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Ancient Tyndaris

January 16, 2012 Leave a comment Go to comments

Dave the WriterHere, Greeks fought the armies of Carthage before the Romans even cared. Those Greeks, after being driven out of the western Peloponnese in 396 BC, founded the city of Tyndaris on a high, craggy bluff that looms steeply over a lovely, sandy lagoon.

Surrounded by fertile land, the town, now called Tindari, is almost 40 miles west of Messina at the northeastern tip of Sicily. Back in the day, it was closer to the Carthaginians who ruled western Sicily than any other colony built by the Greeks. Long runs of the city’s original walls, made with massive marble stones still stand, attesting to constant ownership disagreements.

By 269 BC, the Romans had advanced and the town sought protection from Carthage. Then, the Greeks thought better of that choice, but Carthage held them fast. By 254, the Tyndarians managed to break away and become part of Roman Sicily.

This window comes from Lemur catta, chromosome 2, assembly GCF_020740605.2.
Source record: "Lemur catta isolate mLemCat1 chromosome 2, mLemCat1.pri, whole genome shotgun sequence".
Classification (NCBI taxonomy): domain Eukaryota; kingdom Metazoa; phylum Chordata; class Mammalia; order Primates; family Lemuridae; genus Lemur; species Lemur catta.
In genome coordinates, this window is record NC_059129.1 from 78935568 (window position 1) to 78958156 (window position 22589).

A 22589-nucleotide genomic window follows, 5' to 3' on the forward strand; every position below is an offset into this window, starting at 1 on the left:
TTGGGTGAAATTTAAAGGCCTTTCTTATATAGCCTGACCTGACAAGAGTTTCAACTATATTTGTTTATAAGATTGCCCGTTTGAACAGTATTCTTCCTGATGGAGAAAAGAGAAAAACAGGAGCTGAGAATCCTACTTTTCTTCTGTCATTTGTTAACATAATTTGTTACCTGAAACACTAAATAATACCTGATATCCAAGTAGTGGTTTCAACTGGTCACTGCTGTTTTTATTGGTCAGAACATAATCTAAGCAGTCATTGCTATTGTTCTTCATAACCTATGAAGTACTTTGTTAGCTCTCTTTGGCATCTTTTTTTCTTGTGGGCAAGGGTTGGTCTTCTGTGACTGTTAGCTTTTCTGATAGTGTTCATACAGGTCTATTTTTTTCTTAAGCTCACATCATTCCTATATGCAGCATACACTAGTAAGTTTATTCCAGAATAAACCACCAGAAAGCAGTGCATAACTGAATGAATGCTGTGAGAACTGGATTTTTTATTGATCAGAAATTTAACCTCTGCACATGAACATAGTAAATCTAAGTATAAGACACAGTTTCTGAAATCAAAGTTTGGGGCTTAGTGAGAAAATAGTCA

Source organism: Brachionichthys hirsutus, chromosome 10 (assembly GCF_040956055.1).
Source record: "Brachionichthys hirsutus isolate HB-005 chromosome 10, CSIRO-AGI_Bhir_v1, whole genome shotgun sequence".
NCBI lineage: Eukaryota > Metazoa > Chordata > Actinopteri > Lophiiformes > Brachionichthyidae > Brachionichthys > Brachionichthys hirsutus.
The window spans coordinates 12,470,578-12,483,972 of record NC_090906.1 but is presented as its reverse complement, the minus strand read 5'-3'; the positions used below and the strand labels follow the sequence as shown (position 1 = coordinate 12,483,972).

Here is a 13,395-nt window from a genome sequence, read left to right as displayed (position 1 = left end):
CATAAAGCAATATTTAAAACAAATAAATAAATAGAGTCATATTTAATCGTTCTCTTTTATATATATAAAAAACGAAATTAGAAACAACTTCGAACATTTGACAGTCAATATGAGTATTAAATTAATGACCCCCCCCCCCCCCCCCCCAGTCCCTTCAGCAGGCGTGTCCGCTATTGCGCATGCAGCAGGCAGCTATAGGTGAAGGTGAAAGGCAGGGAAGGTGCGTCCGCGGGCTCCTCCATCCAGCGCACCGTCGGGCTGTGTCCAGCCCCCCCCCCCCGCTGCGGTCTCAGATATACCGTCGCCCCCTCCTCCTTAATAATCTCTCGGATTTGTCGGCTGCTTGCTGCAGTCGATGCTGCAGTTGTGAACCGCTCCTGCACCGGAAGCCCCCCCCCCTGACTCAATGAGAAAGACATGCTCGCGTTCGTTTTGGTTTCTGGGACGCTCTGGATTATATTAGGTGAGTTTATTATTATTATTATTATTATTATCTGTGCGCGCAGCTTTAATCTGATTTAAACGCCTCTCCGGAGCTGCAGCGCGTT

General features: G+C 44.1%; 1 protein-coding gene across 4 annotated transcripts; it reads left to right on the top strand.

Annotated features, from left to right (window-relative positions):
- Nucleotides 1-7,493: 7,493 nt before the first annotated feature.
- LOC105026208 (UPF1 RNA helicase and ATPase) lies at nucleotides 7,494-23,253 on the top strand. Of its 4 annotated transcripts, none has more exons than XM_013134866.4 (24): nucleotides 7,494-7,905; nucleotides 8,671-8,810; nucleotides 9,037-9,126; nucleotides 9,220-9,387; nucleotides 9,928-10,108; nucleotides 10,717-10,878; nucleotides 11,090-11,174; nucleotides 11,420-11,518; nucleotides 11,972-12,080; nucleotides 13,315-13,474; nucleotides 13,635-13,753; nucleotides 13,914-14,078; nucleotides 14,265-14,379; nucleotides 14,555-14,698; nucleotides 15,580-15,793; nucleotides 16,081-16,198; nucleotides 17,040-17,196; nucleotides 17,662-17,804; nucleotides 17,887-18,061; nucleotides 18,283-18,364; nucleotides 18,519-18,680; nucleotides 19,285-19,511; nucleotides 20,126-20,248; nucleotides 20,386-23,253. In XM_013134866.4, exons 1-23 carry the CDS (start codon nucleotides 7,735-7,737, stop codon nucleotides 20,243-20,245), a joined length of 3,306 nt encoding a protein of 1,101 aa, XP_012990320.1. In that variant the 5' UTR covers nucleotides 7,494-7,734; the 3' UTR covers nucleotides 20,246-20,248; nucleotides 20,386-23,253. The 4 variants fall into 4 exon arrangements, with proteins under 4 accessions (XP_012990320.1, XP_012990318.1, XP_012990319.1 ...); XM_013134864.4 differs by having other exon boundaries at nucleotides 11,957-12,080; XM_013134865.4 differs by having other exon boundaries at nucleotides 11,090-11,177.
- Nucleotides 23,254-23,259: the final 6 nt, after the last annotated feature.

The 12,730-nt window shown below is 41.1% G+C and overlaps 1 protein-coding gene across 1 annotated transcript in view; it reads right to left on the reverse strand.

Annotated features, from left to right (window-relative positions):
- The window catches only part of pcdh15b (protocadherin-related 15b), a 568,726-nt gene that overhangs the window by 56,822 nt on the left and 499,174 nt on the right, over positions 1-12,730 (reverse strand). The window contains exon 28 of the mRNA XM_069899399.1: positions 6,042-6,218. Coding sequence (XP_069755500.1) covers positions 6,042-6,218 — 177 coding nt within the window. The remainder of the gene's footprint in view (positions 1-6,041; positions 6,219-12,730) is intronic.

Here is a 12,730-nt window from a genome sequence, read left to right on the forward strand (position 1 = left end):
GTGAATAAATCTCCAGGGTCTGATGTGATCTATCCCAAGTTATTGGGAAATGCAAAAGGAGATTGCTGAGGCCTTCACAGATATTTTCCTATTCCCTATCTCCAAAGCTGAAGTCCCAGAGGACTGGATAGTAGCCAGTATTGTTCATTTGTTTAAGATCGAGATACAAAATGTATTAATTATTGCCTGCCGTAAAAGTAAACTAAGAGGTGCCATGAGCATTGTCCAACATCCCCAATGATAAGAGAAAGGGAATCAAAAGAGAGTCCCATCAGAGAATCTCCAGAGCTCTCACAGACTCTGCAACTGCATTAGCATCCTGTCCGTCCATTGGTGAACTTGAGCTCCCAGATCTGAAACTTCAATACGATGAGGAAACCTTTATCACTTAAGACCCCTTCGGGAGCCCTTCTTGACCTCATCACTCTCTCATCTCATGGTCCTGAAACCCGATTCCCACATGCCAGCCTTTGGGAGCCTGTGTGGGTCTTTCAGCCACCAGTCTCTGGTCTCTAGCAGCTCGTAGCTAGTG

Later, when the famous orator, Cicero, governed the island, Tyndaris was one of its most prosperous and loyal cities. But, horribly corrupt Roman governors and civil war changed that, and the city declined fast. Think Detroit in the last 50 years.

This painting is of the largest Roman ruin still standing at Tyndaris.

This photo looks down at the lagoon, now filled with sand after 2,400 years.

After the Roman Republic fell, a great earthquake dropped half the town and part of the bluff into the sea more than 500 feet below. Then came the fall of Rome in the West and 1,000 years of Muslim pirates and other bad stuff. By the 19th century only a church and ancient ruins remained on the bluff.

Today, a few shops and homes accommodate visitors. A large, modern church, built in the 1950’s, is richly decorated as the Sanctuary of the Black Madona of Tindari, a beautiful ancient statue recovered from the ruins.

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